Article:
> Maybe, might, probably, sometimes, perhaps, usually, try.
   > Loving or kind language.
   > Considerate language, with the feelings of others (including yourself) in mind.

(When you are finished, re-read this blog post and notice low-pressure words!)

When someone uses a high-pressure word, it might be a sign of stress. You can develop an eye and ear to notice those words, and that awareness will help you make decisions to lower your stress. Sometimes, your low-pressure choices will even help to lower the stress of others.

For example, sometimes homework time is stressful and high-pressure words pop up from my kids like “I hate spelling.” That’s a good moment for me to take a breath (because sometimes I’m stressed out too) and say something like,

“I’m feeling some stress because it’s been a long day. Are you feeling some stress too?” Or, “It’s normal to feel some frustration when you’re learning something new.”

Notice how I didn’t talk about how they should like spelling, or how they needed to get their homework done quickly. Telling them how they “should” feel or what they “should” do, especially with a time crunch, adds pressure to a situation.

When I’m teaching folks around town, “should” always comes up as a high-pressure word. Where do you see “should” in your life? Do you say “should” to yourself? Who thinks you “should” be doing something differently? Who do you think “should” do something differently? Just focusing in on this one word can remove pressure from your life and the lives of others around you.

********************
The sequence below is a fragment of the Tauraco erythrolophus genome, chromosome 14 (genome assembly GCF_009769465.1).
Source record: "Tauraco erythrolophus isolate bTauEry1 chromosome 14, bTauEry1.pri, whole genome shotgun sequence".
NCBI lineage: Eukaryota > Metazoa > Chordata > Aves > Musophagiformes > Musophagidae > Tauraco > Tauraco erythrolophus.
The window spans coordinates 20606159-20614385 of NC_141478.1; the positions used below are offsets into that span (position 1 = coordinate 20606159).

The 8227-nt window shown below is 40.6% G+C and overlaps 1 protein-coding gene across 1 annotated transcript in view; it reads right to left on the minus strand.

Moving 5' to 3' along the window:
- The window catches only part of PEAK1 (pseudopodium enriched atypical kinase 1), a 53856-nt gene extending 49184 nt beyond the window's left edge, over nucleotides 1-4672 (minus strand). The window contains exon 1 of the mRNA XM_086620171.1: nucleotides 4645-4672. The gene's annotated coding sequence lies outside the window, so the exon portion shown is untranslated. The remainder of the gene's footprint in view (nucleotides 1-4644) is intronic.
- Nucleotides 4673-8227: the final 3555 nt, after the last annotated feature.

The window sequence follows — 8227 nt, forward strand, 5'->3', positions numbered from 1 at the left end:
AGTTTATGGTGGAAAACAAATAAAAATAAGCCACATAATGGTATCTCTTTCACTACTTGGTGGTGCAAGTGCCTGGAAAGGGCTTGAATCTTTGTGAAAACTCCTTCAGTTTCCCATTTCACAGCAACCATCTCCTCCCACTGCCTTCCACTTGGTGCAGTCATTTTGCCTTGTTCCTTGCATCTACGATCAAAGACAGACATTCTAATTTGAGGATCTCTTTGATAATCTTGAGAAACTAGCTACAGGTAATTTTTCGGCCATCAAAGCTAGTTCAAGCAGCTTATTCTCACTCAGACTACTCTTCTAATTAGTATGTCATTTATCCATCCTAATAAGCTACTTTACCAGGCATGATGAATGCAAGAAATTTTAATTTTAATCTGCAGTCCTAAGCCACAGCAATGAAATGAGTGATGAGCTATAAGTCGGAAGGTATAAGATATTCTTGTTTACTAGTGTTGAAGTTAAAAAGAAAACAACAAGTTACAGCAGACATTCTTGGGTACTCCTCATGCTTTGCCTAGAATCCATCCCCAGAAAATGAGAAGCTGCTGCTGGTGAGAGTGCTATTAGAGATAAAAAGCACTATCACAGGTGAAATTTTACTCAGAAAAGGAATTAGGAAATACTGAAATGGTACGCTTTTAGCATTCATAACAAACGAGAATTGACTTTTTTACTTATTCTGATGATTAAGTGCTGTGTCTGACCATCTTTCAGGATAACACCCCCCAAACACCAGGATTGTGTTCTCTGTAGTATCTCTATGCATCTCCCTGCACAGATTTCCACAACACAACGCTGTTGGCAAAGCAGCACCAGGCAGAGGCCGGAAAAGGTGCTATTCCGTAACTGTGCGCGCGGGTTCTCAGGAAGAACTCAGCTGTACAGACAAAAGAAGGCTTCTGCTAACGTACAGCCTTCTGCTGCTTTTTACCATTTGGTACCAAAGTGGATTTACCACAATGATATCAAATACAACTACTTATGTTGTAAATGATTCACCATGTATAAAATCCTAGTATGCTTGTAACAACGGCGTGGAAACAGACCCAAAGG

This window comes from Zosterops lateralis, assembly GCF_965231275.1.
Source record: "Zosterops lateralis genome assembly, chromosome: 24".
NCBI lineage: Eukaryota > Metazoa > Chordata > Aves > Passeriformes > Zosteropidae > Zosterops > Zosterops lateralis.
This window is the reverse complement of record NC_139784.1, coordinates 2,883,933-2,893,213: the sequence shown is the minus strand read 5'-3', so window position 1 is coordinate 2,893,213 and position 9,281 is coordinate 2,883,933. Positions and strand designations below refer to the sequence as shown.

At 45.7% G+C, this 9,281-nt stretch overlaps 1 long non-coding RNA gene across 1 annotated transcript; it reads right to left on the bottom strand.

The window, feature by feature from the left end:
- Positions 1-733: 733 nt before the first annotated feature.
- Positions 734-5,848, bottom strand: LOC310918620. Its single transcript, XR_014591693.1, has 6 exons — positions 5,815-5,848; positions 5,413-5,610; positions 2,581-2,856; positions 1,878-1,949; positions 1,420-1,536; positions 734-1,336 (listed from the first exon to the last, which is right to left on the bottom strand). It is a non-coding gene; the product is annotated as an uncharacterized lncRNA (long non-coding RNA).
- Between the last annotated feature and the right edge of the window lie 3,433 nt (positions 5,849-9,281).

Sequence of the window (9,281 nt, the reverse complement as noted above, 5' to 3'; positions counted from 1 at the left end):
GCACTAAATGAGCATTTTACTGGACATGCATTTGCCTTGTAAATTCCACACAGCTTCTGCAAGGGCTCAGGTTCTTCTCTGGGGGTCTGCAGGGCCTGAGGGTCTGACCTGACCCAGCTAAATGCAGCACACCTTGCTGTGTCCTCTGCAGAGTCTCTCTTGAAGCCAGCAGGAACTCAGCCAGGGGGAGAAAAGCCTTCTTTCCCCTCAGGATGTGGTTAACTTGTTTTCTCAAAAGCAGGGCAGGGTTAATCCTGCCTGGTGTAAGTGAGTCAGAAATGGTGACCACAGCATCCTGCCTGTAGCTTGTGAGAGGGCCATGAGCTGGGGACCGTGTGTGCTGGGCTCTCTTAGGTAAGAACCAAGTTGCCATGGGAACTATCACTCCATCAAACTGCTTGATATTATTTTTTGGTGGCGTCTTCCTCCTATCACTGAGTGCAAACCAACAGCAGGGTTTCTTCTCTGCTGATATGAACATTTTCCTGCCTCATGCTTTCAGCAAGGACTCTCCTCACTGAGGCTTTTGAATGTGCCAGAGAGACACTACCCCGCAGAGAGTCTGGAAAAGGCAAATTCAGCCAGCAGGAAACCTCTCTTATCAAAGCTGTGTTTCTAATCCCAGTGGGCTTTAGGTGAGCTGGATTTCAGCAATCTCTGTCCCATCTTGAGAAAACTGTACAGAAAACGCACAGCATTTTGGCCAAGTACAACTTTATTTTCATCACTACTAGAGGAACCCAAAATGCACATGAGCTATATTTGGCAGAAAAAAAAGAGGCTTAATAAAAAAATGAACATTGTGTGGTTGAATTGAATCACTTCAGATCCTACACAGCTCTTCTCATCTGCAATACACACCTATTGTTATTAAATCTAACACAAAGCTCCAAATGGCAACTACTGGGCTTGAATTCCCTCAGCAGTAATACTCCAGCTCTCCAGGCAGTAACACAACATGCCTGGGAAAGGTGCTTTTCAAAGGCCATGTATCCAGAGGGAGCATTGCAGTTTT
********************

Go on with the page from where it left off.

Removing pressure helps people to learn, solve problems and think more clearly.

Low-Pressure Conversation takes more time than plain conversation because usually, it doesn’t mean saying the first thing that comes to mind. Low-Pressure Conversation might actually look like saying nothing, more like listening. Or it might mean saying something unexpected that takes more words than usual. Often a low-pressure focus ends up being about emotions that are happening underneath the conversation. It may sound strange, but if you focus on the emotions happening underneath a topic, then the topic will often resolve itself (or a solution will become apparent).

To experiment with Low-Pressure Conversation, download and print this fridge sheet. When you post it at home or at work, talk to your friends, family, and co-workers about it. Work together to develop an awareness of high-pressure language. And then notice how you can use Low-Pressure Conversation to impact your work and relationships in positive ways.

Developing the skill of Low-Pressure Conversation takes time and practice (you won’t master it overnight). Eventually, high-pressure words (even high-pressure words you tell yourself) will stand out as an opportunity for thoughtfulness. And the more you use low-pressure words, the more you’ll experience the benefits of having less stress on your mind, personally and professionally.

Would you like to read more? I wrote a whole post about the word “should.”